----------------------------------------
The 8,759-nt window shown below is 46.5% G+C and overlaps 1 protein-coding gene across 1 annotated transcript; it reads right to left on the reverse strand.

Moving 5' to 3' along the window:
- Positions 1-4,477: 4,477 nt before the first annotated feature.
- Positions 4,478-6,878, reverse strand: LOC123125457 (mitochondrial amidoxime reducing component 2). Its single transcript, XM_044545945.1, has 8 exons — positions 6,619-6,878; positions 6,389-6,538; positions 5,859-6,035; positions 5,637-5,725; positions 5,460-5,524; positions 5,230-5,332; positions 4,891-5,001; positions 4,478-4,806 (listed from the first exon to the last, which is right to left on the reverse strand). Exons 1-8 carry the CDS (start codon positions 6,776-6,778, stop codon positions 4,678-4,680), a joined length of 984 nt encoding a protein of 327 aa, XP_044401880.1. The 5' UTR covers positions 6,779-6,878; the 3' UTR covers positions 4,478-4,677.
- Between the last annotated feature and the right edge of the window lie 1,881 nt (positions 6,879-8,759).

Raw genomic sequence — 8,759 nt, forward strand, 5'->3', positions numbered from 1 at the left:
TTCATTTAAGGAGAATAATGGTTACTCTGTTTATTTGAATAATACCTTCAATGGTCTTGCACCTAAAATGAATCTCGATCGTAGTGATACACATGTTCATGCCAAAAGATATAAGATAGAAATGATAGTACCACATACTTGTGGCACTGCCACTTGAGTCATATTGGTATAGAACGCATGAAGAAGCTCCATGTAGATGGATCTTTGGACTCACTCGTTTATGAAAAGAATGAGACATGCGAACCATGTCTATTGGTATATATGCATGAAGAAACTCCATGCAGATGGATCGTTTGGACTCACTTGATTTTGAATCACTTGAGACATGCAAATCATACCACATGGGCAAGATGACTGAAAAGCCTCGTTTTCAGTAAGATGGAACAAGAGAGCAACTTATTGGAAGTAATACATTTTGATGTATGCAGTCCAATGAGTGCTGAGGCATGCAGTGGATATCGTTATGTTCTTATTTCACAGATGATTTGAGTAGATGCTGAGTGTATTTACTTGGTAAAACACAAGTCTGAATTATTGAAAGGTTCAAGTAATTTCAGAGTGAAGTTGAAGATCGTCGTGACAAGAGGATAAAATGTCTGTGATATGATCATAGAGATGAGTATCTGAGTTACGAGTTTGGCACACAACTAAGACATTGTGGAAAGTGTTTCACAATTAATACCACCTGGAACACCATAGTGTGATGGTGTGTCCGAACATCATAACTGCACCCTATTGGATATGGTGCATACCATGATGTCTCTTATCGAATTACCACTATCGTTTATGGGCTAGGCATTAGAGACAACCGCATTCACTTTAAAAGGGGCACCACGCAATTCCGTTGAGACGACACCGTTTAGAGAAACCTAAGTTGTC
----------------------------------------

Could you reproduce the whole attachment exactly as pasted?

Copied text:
The 8,759-nt window shown below is 46.5% G+C and overlaps 1 protein-coding gene across 1 annotated transcript; it reads right to left on the reverse strand.

Moving 5' to 3' along the window:
- Positions 1-4,477: 4,477 nt before the first annotated feature.
- Positions 4,478-6,878, reverse strand: LOC123125457 (mitochondrial amidoxime reducing component 2). Its single transcript, XM_044545945.1, has 8 exons — positions 6,619-6,878; positions 6,389-6,538; positions 5,859-6,035; positions 5,637-5,725; positions 5,460-5,524; positions 5,230-5,332; positions 4,891-5,001; positions 4,478-4,806 (listed from the first exon to the last, which is right to left on the reverse strand). Exons 1-8 carry the CDS (start codon positions 6,776-6,778, stop codon positions 4,678-4,680), a joined length of 984 nt encoding a protein of 327 aa, XP_044401880.1. The 5' UTR covers positions 6,779-6,878; the 3' UTR covers positions 4,478-4,677.
- Between the last annotated feature and the right edge of the window lie 1,881 nt (positions 6,879-8,759).

Raw genomic sequence — 8,759 nt, forward strand, 5'->3', positions numbered from 1 at the left:
TTCATTTAAGGAGAATAATGGTTACTCTGTTTATTTGAATAATACCTTCAATGGTCTTGCACCTAAAATGAATCTCGATCGTAGTGATACACATGTTCATGCCAAAAGATATAAGATAGAAATGATAGTACCACATACTTGTGGCACTGCCACTTGAGTCATATTGGTATAGAACGCATGAAGAAGCTCCATGTAGATGGATCTTTGGACTCACTCGTTTATGAAAAGAATGAGACATGCGAACCATGTCTATTGGTATATATGCATGAAGAAACTCCATGCAGATGGATCGTTTGGACTCACTTGATTTTGAATCACTTGAGACATGCAAATCATACCACATGGGCAAGATGACTGAAAAGCCTCGTTTTCAGTAAGATGGAACAAGAGAGCAACTTATTGGAAGTAATACATTTTGATGTATGCAGTCCAATGAGTGCTGAGGCATGCAGTGGATATCGTTATGTTCTTATTTCACAGATGATTTGAGTAGATGCTGAGTGTATTTACTTGGTAAAACACAAGTCTGAATTATTGAAAGGTTCAAGTAATTTCAGAGTGAAGTTGAAGATCGTCGTGACAAGAGGATAAAATGTCTGTGATATGATCATAGAGATGAGTATCTGAGTTACGAGTTTGGCACACAACTAAGACATTGTGGAAAGTGTTTCACAATTAATACCACCTGGAACACCATAGTGTGATGGTGTGTCCGAACATCATAACTGCACCCTATTGGATATGGTGCATACCATGATGTCTCTTATCGAATTACCACTATCGTTTATGGGCTAGGCATTAGAGACAACCGCATTCACTTTAAAAGGGGCACCACGCAATTCCGTTGAGACGACACCGTTTAGAGAAACCTAAGTTGTC